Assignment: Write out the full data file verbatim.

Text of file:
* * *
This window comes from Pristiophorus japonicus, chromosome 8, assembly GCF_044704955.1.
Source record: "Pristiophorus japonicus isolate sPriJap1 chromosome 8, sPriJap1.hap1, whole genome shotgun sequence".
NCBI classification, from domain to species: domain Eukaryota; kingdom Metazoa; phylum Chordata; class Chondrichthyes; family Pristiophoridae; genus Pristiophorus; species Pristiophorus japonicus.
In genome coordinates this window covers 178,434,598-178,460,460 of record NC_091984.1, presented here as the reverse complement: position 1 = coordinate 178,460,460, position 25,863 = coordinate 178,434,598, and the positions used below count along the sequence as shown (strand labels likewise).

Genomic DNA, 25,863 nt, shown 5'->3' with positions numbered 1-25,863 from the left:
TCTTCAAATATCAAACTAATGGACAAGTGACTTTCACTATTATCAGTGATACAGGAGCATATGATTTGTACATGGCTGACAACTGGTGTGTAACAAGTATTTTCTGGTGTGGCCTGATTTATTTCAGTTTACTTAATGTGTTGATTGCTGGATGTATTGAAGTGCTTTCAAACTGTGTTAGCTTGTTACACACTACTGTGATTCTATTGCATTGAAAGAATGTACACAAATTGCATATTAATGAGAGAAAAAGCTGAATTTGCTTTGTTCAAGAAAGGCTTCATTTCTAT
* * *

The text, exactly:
This window comes from Pristiophorus japonicus, chromosome 8, assembly GCF_044704955.1.
Source record: "Pristiophorus japonicus isolate sPriJap1 chromosome 8, sPriJap1.hap1, whole genome shotgun sequence".
NCBI classification, from domain to species: domain Eukaryota; kingdom Metazoa; phylum Chordata; class Chondrichthyes; family Pristiophoridae; genus Pristiophorus; species Pristiophorus japonicus.
In genome coordinates this window covers 178,434,598-178,460,460 of record NC_091984.1, presented here as the reverse complement: position 1 = coordinate 178,460,460, position 25,863 = coordinate 178,434,598, and the positions used below count along the sequence as shown (strand labels likewise).

Genomic DNA, 25,863 nt, shown 5'->3' with positions numbered 1-25,863 from the left:
TCTTCAAATATCAAACTAATGGACAAGTGACTTTCACTATTATCAGTGATACAGGAGCATATGATTTGTACATGGCTGACAACTGGTGTGTAACAAGTATTTTCTGGTGTGGCCTGATTTATTTCAGTTTACTTAATGTGTTGATTGCTGGATGTATTGAAGTGCTTTCAAACTGTGTTAGCTTGTTACACACTACTGTGATTCTATTGCATTGAAAGAATGTACACAAATTGCATATTAATGAGAGAAAAAGCTGAATTTGCTTTGTTCAAGAAAGGCTTCATTTCTAT